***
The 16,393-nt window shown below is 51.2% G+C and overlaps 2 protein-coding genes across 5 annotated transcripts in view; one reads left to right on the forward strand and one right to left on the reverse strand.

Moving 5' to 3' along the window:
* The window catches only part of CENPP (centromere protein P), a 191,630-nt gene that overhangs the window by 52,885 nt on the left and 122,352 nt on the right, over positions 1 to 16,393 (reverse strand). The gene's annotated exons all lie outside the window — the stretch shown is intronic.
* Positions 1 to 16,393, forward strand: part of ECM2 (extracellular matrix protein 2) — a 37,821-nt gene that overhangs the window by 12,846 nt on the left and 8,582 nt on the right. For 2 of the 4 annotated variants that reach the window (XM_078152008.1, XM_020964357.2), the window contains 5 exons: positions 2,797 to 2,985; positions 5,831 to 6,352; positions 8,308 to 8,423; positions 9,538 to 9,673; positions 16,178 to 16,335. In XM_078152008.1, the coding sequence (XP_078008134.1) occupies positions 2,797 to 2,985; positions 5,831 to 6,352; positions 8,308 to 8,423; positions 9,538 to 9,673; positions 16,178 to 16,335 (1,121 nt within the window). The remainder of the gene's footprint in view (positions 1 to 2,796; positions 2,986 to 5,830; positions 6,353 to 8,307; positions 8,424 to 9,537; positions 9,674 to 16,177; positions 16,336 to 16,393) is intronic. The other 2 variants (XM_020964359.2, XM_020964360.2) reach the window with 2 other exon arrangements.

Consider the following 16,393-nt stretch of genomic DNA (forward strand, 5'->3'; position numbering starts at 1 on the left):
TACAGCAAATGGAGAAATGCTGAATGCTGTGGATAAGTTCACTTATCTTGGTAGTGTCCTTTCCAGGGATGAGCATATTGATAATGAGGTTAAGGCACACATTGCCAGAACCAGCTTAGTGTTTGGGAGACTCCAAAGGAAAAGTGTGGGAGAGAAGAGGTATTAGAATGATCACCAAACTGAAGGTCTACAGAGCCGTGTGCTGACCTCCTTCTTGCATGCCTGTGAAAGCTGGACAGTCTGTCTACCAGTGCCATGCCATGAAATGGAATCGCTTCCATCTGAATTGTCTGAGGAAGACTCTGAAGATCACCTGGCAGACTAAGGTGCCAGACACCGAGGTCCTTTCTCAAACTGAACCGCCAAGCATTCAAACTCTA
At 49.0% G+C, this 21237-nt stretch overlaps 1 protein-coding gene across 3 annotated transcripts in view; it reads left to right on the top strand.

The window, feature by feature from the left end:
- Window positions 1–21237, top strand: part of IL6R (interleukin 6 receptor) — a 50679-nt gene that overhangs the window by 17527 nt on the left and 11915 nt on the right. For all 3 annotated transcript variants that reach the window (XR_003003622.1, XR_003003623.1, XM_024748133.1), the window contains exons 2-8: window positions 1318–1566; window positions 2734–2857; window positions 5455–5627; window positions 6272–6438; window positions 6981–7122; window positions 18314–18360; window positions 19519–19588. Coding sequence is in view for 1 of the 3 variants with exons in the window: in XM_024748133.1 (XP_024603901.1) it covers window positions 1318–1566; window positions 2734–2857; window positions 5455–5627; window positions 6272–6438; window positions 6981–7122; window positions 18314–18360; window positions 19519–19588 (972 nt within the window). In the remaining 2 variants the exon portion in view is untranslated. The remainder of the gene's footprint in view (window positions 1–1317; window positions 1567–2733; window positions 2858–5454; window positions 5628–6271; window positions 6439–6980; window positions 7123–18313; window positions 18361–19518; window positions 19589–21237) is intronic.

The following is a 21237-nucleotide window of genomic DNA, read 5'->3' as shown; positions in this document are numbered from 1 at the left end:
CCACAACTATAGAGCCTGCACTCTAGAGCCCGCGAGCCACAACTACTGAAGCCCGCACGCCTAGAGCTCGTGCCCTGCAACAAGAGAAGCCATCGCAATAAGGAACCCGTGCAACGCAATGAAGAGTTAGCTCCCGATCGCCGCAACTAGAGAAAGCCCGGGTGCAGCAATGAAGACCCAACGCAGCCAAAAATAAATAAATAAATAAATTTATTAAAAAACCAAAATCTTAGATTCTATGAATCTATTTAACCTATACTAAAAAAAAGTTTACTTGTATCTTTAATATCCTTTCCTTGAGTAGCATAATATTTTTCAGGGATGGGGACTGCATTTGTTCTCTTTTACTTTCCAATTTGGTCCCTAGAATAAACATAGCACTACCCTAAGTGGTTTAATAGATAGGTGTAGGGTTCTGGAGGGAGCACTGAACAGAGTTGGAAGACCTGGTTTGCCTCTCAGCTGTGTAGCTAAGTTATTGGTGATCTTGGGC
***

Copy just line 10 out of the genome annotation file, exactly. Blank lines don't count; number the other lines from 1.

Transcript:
The following is a 21237-nucleotide window of genomic DNA, read 5'->3' as shown; positions in this document are numbered from 1 at the left end: